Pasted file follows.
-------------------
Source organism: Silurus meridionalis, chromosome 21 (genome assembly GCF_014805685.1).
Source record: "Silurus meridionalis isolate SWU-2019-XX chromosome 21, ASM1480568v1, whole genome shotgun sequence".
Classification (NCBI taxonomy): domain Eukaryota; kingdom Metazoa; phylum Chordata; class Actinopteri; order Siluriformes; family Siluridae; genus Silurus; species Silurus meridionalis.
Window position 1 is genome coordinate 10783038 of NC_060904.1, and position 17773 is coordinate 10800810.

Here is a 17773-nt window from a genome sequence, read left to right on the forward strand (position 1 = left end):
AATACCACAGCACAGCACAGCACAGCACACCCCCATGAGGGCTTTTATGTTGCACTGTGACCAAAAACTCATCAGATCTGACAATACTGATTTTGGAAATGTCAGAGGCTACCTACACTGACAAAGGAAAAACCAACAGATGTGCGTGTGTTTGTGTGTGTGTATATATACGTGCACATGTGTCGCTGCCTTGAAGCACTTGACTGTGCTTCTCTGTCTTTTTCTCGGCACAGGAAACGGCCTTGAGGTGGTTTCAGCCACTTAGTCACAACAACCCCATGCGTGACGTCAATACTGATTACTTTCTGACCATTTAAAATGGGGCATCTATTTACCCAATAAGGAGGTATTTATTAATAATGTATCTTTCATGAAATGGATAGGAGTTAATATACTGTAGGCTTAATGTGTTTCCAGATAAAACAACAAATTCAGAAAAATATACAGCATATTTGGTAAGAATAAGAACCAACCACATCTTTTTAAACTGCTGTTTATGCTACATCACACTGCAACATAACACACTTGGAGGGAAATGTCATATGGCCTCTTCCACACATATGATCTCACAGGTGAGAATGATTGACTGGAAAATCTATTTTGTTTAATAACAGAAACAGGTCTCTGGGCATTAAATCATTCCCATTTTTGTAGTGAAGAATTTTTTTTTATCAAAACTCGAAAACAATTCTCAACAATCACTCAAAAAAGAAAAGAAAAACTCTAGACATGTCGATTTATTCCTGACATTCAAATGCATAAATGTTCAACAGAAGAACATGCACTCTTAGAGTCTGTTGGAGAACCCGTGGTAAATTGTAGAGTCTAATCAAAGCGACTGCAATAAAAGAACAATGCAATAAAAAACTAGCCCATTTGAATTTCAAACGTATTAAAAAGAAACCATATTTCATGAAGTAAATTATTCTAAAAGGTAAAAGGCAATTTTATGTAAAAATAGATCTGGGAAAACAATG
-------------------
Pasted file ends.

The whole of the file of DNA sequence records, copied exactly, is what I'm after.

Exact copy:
Source organism: Silurus meridionalis, chromosome 21 (genome assembly GCF_014805685.1).
Source record: "Silurus meridionalis isolate SWU-2019-XX chromosome 21, ASM1480568v1, whole genome shotgun sequence".
Classification (NCBI taxonomy): domain Eukaryota; kingdom Metazoa; phylum Chordata; class Actinopteri; order Siluriformes; family Siluridae; genus Silurus; species Silurus meridionalis.
Window position 1 is genome coordinate 10783038 of NC_060904.1, and position 17773 is coordinate 10800810.

Here is a 17773-nt window from a genome sequence, read left to right on the forward strand (position 1 = left end):
AATACCACAGCACAGCACAGCACAGCACACCCCCATGAGGGCTTTTATGTTGCACTGTGACCAAAAACTCATCAGATCTGACAATACTGATTTTGGAAATGTCAGAGGCTACCTACACTGACAAAGGAAAAACCAACAGATGTGCGTGTGTTTGTGTGTGTGTATATATACGTGCACATGTGTCGCTGCCTTGAAGCACTTGACTGTGCTTCTCTGTCTTTTTCTCGGCACAGGAAACGGCCTTGAGGTGGTTTCAGCCACTTAGTCACAACAACCCCATGCGTGACGTCAATACTGATTACTTTCTGACCATTTAAAATGGGGCATCTATTTACCCAATAAGGAGGTATTTATTAATAATGTATCTTTCATGAAATGGATAGGAGTTAATATACTGTAGGCTTAATGTGTTTCCAGATAAAACAACAAATTCAGAAAAATATACAGCATATTTGGTAAGAATAAGAACCAACCACATCTTTTTAAACTGCTGTTTATGCTACATCACACTGCAACATAACACACTTGGAGGGAAATGTCATATGGCCTCTTCCACACATATGATCTCACAGGTGAGAATGATTGACTGGAAAATCTATTTTGTTTAATAACAGAAACAGGTCTCTGGGCATTAAATCATTCCCATTTTTGTAGTGAAGAATTTTTTTTTATCAAAACTCGAAAACAATTCTCAACAATCACTCAAAAAAGAAAAGAAAAACTCTAGACATGTCGATTTATTCCTGACATTCAAATGCATAAATGTTCAACAGAAGAACATGCACTCTTAGAGTCTGTTGGAGAACCCGTGGTAAATTGTAGAGTCTAATCAAAGCGACTGCAATAAAAGAACAATGCAATAAAAAACTAGCCCATTTGAATTTCAAACGTATTAAAAAGAAACCATATTTCATGAAGTAAATTATTCTAAAAGGTAAAAGGCAATTTTATGTAAAAATAGATCTGGGAAAACAATG